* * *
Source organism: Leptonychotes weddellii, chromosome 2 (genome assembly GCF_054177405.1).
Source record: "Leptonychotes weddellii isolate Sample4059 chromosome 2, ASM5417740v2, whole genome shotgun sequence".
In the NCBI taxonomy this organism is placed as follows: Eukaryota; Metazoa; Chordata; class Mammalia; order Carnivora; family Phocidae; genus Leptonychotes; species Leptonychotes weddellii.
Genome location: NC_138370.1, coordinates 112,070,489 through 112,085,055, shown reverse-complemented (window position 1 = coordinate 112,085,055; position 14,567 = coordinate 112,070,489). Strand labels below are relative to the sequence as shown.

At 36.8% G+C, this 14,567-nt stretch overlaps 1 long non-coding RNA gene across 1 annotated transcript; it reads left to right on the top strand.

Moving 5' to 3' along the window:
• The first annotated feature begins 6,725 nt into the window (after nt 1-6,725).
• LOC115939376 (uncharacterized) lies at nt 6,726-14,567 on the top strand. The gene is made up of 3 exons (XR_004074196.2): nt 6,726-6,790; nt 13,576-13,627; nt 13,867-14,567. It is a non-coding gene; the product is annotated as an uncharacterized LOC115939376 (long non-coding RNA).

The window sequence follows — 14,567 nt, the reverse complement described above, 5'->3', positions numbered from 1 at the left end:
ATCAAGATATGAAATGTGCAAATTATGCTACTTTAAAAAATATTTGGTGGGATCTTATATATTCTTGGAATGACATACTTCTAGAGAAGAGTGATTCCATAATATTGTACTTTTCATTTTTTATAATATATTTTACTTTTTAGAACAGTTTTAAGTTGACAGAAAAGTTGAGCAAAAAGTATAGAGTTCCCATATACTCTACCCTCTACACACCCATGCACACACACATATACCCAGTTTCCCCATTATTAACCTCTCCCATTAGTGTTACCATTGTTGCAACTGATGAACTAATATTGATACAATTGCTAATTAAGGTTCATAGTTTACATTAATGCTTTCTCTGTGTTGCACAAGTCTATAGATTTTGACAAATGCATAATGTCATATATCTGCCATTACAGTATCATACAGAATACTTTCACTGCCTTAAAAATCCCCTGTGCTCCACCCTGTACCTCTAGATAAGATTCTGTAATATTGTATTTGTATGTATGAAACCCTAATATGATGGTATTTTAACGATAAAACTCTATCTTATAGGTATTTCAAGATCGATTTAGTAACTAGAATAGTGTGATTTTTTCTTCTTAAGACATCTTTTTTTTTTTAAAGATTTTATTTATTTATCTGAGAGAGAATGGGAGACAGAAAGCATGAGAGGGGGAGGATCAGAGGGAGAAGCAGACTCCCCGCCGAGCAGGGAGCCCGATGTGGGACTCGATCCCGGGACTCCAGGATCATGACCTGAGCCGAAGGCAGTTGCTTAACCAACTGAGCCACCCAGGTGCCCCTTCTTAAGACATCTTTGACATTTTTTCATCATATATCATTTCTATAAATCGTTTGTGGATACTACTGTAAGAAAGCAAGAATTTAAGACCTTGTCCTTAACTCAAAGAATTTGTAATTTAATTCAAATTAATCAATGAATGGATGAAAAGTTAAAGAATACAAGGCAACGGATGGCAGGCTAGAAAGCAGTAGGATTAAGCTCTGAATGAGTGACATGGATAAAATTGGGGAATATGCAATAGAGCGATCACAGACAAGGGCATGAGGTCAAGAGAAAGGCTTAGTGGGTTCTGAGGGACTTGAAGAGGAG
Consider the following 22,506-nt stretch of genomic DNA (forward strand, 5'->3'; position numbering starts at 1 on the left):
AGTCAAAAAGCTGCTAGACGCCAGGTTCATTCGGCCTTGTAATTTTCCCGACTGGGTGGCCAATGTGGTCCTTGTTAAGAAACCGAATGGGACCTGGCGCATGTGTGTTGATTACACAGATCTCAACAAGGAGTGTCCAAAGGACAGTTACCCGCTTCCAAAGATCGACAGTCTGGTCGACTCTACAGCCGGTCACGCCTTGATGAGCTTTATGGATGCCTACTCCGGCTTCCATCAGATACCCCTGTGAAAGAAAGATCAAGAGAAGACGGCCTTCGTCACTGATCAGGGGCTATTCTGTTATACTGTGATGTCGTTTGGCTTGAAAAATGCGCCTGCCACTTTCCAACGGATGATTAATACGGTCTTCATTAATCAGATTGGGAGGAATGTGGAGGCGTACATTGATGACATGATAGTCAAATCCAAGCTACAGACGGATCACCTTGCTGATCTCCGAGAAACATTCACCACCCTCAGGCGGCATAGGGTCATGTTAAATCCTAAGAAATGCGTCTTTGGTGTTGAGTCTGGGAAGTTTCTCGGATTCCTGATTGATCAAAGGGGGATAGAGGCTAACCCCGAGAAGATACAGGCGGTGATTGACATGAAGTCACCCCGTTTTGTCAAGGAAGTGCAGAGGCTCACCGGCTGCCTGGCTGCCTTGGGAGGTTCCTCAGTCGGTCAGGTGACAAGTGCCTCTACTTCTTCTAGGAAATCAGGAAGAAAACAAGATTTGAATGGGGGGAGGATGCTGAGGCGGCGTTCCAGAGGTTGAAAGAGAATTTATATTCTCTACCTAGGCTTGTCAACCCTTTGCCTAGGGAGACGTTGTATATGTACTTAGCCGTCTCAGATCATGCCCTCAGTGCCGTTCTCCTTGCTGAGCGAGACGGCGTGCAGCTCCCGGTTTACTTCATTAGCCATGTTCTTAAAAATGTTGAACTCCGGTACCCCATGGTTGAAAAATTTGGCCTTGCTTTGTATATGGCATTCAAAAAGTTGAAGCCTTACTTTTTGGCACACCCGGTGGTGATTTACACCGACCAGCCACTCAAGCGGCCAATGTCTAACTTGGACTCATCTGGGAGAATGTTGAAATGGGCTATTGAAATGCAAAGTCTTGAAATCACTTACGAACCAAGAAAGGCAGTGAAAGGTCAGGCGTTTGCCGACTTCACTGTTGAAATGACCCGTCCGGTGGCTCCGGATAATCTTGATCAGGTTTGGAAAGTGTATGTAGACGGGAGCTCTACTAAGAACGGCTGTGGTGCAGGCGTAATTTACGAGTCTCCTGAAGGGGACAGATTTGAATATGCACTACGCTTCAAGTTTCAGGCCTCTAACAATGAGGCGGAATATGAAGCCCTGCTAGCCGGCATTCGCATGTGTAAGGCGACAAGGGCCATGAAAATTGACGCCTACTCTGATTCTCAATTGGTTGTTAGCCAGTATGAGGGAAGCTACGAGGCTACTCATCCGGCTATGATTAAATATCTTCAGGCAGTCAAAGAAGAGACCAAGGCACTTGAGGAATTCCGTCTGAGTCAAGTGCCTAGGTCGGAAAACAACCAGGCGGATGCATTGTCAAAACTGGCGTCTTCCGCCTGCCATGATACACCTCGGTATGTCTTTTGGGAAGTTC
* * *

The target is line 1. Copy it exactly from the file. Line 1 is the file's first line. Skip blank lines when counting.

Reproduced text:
Source organism: Leptonychotes weddellii, chromosome 2 (genome assembly GCF_054177405.1).